If you're cynical toward Hollywood blockbusters these days; if you think they're too much flash and not enough substance; that they're just gussied up parts of a vertically-integrated marketing strategy to make money off toys, games, and the faces of its young cast; that all the finely-rendered gloss their inflated budgets can deliver offers very little to film as an art form, then you will not be shocked in the least to learn that Prince of Persia: The Sands of Time, the latest film from Disney and blockbuster producer Jerry Bruckheimer, is no different than what you're expecting. If, however, you do still enjoy contemporary blockbusters despite all of that, then a fairly fun time can indeed be had romping around the digital sand dunes of ancient Persia with Jake Gyllenhaal and Gemma Arterton.

Should your film tastes lay somewhere between the cynical and the "turn off your brain and grab some popcorn" camps, then you might even be pleasantly surprised by Prince of Persia. Director Mike Newell (Harry Potter and the Goblet of Fire) has delivered a film with such a persistent state of glee on its face that should you stick with it long enough, you're bound to be infected by how much fun everyone on screen (and behind the camera) is clearly having. Prince of Persia is precisely the kind of film that's more enjoyable than it has any right to be.

You'll want to hate it. You'll want to spend the first thirty or so minutes groaning at the idea of Jake Gyllenhaal as both a Persian and a muscle bound parkour warrior named Dastan. You'll smile half-heartedly at the banter between Dastan and Tamina (Arterton), the princess of a holy city he conquers almost single-handedly at the offset of the film. You'll marvel at how telegraphed the plot is, wondering if the machinations that frame Dastan as the murderer of his adoptive father will ever offer up a few surprises when the ousted prince tries to prove his innocence (they will not). You'll sympathize with how bored Ben Kinglsey looks in his role as Dastan's uncle. You'll even be impressed by most of the spectacle involved, particularly when Dastan learns that the sacred dagger Tamina's lineage serves to protect can turn back the sands of time.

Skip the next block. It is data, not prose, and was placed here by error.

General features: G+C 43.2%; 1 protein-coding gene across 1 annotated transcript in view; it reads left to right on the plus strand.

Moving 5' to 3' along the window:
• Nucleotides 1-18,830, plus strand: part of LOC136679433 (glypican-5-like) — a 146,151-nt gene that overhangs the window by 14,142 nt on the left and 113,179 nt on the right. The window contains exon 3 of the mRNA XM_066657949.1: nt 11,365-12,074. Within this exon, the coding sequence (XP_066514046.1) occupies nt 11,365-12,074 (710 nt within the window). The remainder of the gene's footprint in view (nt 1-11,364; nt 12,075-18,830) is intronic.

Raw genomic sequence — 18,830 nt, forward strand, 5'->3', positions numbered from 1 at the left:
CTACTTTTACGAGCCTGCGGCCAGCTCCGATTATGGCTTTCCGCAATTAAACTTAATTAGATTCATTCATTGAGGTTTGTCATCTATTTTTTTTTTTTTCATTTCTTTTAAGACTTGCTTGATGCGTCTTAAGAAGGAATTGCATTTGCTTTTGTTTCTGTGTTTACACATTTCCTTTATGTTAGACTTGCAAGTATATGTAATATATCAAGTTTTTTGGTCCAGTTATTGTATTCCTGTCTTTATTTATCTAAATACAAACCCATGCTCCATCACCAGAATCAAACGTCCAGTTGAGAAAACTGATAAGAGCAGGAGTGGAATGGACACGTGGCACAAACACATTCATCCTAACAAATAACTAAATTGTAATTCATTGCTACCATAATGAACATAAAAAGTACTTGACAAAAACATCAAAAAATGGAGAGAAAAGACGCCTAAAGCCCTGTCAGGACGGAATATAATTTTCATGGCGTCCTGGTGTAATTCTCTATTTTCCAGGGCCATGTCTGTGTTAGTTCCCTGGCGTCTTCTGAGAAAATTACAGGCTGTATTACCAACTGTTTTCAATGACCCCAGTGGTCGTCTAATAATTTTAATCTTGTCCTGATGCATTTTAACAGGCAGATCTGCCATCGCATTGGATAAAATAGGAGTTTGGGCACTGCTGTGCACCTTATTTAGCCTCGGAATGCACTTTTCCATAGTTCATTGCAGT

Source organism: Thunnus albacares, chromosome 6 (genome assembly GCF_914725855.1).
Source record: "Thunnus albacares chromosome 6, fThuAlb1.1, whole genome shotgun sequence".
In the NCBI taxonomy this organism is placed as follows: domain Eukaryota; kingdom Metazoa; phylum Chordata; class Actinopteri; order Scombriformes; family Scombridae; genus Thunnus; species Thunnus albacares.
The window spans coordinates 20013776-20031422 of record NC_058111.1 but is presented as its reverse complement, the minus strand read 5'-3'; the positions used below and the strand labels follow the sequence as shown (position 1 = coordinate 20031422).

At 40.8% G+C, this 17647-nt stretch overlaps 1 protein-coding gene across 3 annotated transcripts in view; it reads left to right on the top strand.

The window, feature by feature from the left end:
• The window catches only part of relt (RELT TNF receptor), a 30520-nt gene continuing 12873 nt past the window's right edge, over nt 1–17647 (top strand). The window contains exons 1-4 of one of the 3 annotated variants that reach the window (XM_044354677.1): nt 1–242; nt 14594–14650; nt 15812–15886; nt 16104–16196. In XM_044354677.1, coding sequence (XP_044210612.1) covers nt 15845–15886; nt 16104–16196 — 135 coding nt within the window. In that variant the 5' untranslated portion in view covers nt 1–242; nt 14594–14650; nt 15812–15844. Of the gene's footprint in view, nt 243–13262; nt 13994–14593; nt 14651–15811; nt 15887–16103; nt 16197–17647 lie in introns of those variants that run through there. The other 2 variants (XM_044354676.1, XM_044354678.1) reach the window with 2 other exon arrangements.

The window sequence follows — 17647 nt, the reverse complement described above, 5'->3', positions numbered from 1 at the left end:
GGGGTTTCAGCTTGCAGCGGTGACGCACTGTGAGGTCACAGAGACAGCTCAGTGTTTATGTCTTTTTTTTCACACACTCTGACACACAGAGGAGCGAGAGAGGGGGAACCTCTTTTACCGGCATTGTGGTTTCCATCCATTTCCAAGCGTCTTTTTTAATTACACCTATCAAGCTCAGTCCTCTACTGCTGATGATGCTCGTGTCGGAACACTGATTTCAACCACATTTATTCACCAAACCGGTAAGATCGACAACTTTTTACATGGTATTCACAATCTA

Then, around a third of the way into the film, something changes. The film stops being a bull you have to cling to and becomes a ride you actively want to enjoy. If the arrival of Alfred Molina as a tax-hating entrepreneur who runs a city whose entire economy revolves around gambling on ostrich races does not break your brain then you have successfully acclimated to how goofy and innocent Prince of Persia is. All of the elements that are initially a bit too high fructose corn syrup to digest do evolve into savory bits of sugary goodness. Then once you find yourself enjoying the flavor of Dastan and Tamina's love-hate relationship, you'll be able to enjoy almost anything Boaz Yankin, Doug Miro and Carlo Bernard's script can throw at the screen.

And they've sure got plenty to toss up there, too: a time-turning MacGuffin, ancient assassins who can control snakes, a chosen one with a save-the-world destiny (I swear it's not Mike Newell doing another Harry Potter film), and more ostriches than you'll see on the big screen all year contribute to the aloof proceedings. There's not a serious bone in this film's body. Any moment that is meant to carry emotional weight is quickly given a curtain call by a bit of impromptu desert swashbuckling.

As for said swashbuckling, that's actually the most disappointing element of Prince of Persia. For a film that is supposed to be a period epic, there's surprisingly little that is epic about it. The action sequences are not incomprehensible jumbles, but they're also not memorable. A lack of scope to the choreography forces the editing department to pop a few pills to keep up and in turn, unless Dastan is using the dagger of time, the action is visually lackluster. This is purely a hypothesis on my part, but the reason Disney opted not to jump on the 3D bandwagon and convert the film in post-production may simply have been because they realized all of the rapid cuts would look even worse in the third dimension.

It is a good thing, then, that Gyllenhaal, Arterton and Molina are all entertaining enough in their own right to prevent the film from drying up. Is it a worthy future franchise replacement for Bruckheimer and Disney's most noteworthy team-up, Pirates of the Caribbean? It depends. In another director's hands, all the action in Prince of Persia could have been truly spectacular, so one can hope a sequel would improve upon all the obvious weak spots in this film. However, as a first-time entry that bridges the gap from the Prince of Persia game world to the film world, it's not an excruciating way to spend two hours in a nice, climate-controlled theater this summer.

For another take on Prince of Persia: The Sands of Time, see Joe Utichi's review